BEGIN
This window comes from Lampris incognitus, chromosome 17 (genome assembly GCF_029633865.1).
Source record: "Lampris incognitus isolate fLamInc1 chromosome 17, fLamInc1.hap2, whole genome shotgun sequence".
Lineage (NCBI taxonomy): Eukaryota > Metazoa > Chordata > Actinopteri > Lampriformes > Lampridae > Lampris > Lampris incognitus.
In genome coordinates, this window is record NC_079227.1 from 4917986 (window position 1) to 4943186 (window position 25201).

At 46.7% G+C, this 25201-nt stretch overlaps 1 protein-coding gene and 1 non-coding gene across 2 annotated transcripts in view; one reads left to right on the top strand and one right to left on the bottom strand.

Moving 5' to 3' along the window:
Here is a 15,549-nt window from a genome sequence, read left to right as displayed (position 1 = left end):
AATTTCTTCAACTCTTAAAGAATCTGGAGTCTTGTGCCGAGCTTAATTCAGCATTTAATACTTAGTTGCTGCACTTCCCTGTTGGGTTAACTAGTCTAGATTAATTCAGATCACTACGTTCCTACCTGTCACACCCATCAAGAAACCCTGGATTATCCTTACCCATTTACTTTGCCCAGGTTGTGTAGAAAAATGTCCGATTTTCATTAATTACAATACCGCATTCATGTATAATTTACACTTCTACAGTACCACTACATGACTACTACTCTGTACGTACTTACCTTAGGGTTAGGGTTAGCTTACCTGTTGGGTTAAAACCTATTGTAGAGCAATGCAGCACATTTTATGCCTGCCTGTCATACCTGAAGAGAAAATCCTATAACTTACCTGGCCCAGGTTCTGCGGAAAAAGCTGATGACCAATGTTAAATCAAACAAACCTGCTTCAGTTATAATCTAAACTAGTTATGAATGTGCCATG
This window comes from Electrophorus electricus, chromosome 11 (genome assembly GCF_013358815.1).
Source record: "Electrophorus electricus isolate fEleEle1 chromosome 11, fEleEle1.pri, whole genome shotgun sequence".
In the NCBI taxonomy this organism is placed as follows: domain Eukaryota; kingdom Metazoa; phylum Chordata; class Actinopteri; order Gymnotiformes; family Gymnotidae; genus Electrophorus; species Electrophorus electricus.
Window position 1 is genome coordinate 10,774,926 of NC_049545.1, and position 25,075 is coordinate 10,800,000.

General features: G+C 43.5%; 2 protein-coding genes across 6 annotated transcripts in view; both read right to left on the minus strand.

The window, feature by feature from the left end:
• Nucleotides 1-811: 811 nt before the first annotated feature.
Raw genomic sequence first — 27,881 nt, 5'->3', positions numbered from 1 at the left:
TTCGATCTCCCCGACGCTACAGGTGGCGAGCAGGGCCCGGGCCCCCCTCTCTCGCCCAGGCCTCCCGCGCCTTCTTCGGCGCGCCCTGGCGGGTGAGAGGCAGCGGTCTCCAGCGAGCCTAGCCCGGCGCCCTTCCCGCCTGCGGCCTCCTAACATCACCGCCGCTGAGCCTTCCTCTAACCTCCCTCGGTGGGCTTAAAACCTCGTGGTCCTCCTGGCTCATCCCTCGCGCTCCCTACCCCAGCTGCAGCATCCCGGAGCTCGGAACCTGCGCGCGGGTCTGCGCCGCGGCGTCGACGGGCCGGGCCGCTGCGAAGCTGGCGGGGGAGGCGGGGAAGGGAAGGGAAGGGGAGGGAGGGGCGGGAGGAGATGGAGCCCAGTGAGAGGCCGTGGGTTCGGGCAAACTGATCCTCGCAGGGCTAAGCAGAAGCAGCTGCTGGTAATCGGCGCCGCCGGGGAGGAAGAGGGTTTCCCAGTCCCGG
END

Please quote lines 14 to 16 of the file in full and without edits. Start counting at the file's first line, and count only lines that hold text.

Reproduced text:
The window, feature by feature from the left end:
• Nucleotides 1-811: 811 nt before the first annotated feature.
Raw genomic sequence first — 27,881 nt, 5'->3', positions numbered from 1 at the left: